20 eco-friendly Christmas crackers
Fabric crackers

3.   Wrap gifts with recycled paper or fabric

As much as sparkly, shiny wrapping paper can look great – it cannot be recycled. Opting for recycled paper instead or fabric means that you can even recycle the paper or reuse it for next year or another occasion. More and more shops are selling recycled paper these days so it an easy thing to implement to make your Christmas sustainable.

4.   Invest in a reusable advent calendar

Buying an advent calendar that you or a friend or family member can fill with different things each year is not only eco-friendly but also great fun. It is a fab way to personalise your countdown to Christmas as you can make sure that each door or pocket has something you genuinely like and will look forward to opening. Alternatively buying an advent calendar that is sustainably made and contains environmentally friendly gifts inside is an important thing to consider.

5.   Reduce your food waste

Christmas is a time where most people indulge in a lot of food and drink – and the Christmas day feast is an event that lots of people look forward to each year. But did you know that every year the UK wastes approximately 7 million tonnes of food, a staggering 270,000 tonnes of which is consumed at Christmas alone, including: 2 million turkeys and 5 million Christmas puddings. By buying less or being aware of how much you need and consume, you can reduce how much food you waste.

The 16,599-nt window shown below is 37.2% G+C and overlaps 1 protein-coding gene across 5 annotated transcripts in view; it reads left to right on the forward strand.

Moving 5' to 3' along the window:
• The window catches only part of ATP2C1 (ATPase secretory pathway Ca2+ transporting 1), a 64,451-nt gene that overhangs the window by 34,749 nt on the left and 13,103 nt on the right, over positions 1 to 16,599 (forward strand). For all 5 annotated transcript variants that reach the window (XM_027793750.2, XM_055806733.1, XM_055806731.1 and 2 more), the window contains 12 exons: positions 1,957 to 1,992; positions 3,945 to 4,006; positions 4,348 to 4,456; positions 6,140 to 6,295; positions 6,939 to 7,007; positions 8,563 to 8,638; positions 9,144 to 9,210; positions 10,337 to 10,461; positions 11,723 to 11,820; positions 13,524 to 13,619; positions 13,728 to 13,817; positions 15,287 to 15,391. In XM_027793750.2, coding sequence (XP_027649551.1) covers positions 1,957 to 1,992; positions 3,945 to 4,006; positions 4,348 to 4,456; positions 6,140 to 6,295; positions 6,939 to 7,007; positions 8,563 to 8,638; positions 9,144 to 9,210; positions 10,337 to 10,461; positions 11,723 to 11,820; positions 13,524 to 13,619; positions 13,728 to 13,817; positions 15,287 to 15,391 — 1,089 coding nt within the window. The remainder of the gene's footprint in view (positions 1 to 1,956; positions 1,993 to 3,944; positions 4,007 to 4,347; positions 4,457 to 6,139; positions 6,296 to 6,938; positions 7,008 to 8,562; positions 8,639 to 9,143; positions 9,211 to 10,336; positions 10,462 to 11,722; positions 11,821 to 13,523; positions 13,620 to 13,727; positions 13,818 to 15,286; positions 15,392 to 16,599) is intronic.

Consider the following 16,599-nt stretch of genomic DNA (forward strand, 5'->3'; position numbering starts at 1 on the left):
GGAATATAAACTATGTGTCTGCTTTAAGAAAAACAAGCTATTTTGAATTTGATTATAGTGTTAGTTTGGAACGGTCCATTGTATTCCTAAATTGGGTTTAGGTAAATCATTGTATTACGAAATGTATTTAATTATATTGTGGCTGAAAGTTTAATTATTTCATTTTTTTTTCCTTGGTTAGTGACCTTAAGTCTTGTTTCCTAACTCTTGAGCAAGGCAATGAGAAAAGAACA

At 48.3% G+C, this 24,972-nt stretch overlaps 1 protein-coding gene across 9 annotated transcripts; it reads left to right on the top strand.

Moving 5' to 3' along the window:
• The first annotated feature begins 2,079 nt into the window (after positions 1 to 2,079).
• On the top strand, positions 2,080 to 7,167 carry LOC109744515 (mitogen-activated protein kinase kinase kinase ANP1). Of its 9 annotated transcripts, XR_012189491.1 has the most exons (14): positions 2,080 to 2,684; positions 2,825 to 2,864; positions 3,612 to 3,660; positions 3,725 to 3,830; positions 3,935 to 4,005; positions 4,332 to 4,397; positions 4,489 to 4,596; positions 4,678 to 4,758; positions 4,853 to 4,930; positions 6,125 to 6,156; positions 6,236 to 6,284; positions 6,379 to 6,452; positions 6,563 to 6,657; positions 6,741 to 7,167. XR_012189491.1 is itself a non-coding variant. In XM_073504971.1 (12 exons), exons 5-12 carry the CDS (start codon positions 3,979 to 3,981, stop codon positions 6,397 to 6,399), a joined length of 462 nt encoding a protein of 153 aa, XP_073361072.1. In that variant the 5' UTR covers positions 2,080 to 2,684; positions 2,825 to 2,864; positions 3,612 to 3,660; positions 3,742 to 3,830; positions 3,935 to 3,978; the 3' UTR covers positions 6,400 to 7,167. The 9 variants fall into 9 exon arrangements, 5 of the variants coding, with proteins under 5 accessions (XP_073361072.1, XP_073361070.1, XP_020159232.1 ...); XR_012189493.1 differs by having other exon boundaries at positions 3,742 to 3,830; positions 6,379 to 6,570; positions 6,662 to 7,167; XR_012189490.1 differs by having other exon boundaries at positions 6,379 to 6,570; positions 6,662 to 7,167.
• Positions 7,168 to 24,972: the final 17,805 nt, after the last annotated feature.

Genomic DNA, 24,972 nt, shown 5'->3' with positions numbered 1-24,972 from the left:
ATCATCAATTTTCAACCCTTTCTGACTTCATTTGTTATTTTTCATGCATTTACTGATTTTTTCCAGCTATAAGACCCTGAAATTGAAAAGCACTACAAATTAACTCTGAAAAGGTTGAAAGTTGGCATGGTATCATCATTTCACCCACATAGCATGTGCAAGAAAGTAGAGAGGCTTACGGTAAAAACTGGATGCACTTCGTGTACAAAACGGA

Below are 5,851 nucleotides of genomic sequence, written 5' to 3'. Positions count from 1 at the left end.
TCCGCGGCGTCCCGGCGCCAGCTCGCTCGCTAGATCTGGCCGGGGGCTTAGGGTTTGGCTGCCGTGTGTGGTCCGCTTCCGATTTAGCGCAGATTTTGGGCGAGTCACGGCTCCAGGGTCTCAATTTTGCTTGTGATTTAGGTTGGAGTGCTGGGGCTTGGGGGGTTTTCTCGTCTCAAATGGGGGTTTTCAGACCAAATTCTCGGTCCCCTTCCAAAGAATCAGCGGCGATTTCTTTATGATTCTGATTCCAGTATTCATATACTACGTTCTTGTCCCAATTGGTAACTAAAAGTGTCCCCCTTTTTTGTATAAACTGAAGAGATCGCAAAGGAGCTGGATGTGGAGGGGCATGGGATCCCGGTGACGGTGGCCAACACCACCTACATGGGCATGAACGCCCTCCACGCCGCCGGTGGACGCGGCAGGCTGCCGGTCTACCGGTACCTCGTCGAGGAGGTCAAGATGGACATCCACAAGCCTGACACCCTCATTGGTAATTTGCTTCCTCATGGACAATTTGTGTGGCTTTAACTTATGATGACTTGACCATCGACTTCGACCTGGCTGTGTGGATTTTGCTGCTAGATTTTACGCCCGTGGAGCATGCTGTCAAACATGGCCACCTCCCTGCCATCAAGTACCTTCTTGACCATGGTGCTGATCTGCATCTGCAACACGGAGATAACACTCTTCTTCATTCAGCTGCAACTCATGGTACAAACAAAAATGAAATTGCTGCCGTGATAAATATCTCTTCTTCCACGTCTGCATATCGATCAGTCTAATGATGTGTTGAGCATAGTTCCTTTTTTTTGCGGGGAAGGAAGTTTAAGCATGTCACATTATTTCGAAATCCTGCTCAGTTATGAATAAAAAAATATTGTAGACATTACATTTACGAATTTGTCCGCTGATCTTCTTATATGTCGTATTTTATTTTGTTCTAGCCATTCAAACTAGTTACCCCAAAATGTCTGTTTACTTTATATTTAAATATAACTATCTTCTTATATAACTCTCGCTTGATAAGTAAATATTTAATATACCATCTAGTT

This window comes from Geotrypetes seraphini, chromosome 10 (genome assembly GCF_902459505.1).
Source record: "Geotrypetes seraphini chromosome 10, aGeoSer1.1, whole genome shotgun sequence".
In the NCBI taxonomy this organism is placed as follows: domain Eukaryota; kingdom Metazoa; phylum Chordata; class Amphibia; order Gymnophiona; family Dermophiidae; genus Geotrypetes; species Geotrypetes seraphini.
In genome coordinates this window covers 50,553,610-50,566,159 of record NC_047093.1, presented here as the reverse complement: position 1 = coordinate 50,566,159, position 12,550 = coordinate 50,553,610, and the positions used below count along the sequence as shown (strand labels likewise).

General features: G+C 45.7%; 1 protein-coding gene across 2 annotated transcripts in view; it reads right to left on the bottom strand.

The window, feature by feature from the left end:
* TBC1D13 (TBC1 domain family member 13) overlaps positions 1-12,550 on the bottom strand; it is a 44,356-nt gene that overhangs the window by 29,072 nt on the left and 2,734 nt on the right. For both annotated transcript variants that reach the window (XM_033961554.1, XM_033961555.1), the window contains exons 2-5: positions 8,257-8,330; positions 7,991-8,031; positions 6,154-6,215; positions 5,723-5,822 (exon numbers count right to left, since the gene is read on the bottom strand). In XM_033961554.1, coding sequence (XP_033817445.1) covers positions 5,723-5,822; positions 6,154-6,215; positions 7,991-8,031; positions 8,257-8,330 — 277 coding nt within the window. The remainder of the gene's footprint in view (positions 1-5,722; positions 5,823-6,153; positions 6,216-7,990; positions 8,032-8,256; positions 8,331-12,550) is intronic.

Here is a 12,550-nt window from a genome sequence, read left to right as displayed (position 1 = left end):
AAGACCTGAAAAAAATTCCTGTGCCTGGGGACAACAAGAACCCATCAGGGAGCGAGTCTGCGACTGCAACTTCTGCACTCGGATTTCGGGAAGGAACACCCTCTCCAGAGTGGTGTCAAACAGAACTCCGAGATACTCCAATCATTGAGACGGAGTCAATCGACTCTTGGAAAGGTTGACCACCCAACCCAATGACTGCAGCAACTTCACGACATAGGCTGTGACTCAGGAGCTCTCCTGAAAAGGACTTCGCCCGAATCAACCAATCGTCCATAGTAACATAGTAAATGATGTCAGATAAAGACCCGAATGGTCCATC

6.   Consider your outfit

Christmas parties and events often means a shopping trip to find the perfect thing to wear. Whilst it is a good idea to shop sustainably throughout the year and not just at Christmas, the festive period is particularly bad eco-wise. Sequins and glitter (found on a lot of ‘christmas’ clothing) cannot be recycled as they are made from PVC and currently there are no biodegradable substitutes. For statement, eco-friendly designs try: ReformationSezane or Rouje for high-quality sustainable alternatives. You will most likely also find something that you will want to wear after Christmas too! Alternatively ask your friends or family if you could borrow something or look for second hand pieces on apps such as Depop and Vestiaire Collective.